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Genomics

Compare and contrast

More, more, more! That is the cry from comparative geneticists, who can't wait to get their hands on newly minted genome sequences. Thanks to the growing availability of such data, their research has gathered unprecedented momentum over the past twelve months. They have gained fresh insights into the regulatory sequences that control the activity of each organism's genes, and into the evolutionary forces that have shaped modern genomes.

“Before, it was like a cottage industry — comparing bits of sequence here and there — but now we're routinely comparing whole genomes with implications that are much farther reaching,” says Evan Eichler, a comparative geneticist at Case Western Reserve University in Cleveland, Ohio.

Comparative success: the rising number of sequenced genomes is bringing evolutionary insights. Credit: INTEGRATED GENOMICS (WIT.INTEGRATEDGENOMICS.COM/GOLD)

Tracing the 'footprints' of regulatory sequences involves comparing the genomes of several related species. Make multiple comparisons, and conserved regulatory elements should stand out from the 'noise' of sequences shared between close relatives simply through common descent. The more genomes the better, according to researchers who this year completed such comparisons for several related yeast species1,2.

Analyses of this type are particularly informative if they include both near and far evolutionary relatives — as was illustrated by reports that identified potential regulatory elements in the human genome by comparing chunks of our sequence with those of vertebrates as diverse as other primates, the platypus, chickens and fish3,4,5.

Comparisons between species have also revised estimates of the total number of genes possessed by important lab organisms. The tally for the baker's yeast Saccharomyces cerevisiae, for instance, has been reduced by 500 genes, following the analysis of three related yeast species1. Meanwhile, the nematode Caenorhabditis elegans has gained 1,300 or so genes from comparisons with its cousin C. briggsae6. Our own gene tally, as recorded on the Ensembl genome-browser website, has slipped this year from about 31,000 to just under 25,000, following comparisons with various other vertebrate sequences.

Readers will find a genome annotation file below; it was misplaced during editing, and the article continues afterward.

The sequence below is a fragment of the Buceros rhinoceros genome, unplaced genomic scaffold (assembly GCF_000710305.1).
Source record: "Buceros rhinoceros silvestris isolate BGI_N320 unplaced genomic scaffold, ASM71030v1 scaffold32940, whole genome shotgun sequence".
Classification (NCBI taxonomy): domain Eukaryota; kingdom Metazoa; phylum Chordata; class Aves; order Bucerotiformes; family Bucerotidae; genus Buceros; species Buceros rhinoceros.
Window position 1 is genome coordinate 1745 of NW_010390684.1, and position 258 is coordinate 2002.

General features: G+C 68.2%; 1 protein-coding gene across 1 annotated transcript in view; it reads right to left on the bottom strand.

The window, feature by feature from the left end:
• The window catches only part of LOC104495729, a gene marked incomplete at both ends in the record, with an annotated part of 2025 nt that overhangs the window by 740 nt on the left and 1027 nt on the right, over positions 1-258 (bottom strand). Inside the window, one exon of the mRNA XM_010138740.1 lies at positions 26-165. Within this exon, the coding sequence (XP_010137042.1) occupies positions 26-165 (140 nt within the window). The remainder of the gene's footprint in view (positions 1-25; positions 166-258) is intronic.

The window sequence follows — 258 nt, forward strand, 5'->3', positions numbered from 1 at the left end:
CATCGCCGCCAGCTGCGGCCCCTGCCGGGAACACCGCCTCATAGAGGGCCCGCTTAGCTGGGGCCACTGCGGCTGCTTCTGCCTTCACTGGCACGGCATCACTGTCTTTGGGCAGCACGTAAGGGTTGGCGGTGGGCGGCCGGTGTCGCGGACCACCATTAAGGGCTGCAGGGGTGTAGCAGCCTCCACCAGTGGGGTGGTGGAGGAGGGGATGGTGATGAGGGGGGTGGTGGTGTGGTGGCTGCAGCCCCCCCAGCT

Comparative analysis has also taught us a thing or two about genome evolution. Over the eons, genomes have been flipped and flopped, added to and chopped, to give rise to new genes and entire gene families. Through cross-species comparisons, it is possible to determine when these changes arose. Comparing various bits of human sequences with those of other primates4,7, for instance, has revealed events that have sculpted our genome throughout evolution. The Y chromosome8, for example, seems to have a neat trick for copying important male-specific genes to protect them from being lost as the chromosome degrades down the generations.

Researchers now want to devise experiments to explore the predictions made by comparative genomics. For instance, Mark Johnston of the Washington University School of Medicine in St Louis, Missouri, is putting the proposed regulatory elements identified in yeast2 to the test in various ways. One assay involves throwing them onto 'chips' carrying proteins known to bind to regulatory regions of DNA, to see if any of them take the bait.

http://www.ensembl.org

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Dennis, C. Compare and contrast. Nature 426, 750–751 (2003). https://doi.org/10.1038/426750b

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  • DOI: https://doi.org/10.1038/426750b

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